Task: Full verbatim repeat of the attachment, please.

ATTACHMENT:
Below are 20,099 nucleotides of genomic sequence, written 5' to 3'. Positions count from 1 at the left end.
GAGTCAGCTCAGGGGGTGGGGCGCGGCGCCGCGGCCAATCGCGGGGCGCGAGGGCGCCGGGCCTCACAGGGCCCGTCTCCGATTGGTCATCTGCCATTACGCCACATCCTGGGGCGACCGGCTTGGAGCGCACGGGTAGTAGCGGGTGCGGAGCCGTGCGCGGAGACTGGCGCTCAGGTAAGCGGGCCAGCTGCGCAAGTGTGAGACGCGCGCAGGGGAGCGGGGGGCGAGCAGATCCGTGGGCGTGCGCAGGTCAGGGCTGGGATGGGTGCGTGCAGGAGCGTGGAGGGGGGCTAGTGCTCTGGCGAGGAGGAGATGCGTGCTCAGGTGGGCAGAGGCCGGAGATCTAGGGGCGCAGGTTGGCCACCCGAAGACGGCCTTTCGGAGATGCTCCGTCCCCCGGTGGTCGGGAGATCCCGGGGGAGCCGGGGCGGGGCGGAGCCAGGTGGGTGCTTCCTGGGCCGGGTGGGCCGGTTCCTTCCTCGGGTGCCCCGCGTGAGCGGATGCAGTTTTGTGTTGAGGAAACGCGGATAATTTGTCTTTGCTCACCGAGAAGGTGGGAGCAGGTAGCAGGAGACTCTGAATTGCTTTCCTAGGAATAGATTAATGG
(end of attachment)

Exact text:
Below are 20,099 nucleotides of genomic sequence, written 5' to 3'. Positions count from 1 at the left end.
GAGTCAGCTCAGGGGGTGGGGCGCGGCGCCGCGGCCAATCGCGGGGCGCGAGGGCGCCGGGCCTCACAGGGCCCGTCTCCGATTGGTCATCTGCCATTACGCCACATCCTGGGGCGACCGGCTTGGAGCGCACGGGTAGTAGCGGGTGCGGAGCCGTGCGCGGAGACTGGCGCTCAGGTAAGCGGGCCAGCTGCGCAAGTGTGAGACGCGCGCAGGGGAGCGGGGGGCGAGCAGATCCGTGGGCGTGCGCAGGTCAGGGCTGGGATGGGTGCGTGCAGGAGCGTGGAGGGGGGCTAGTGCTCTGGCGAGGAGGAGATGCGTGCTCAGGTGGGCAGAGGCCGGAGATCTAGGGGCGCAGGTTGGCCACCCGAAGACGGCCTTTCGGAGATGCTCCGTCCCCCGGTGGTCGGGAGATCCCGGGGGAGCCGGGGCGGGGCGGAGCCAGGTGGGTGCTTCCTGGGCCGGGTGGGCCGGTTCCTTCCTCGGGTGCCCCGCGTGAGCGGATGCAGTTTTGTGTTGAGGAAACGCGGATAATTTGTCTTTGCTCACCGAGAAGGTGGGAGCAGGTAGCAGGAGACTCTGAATTGCTTTCCTAGGAATAGATTAATGG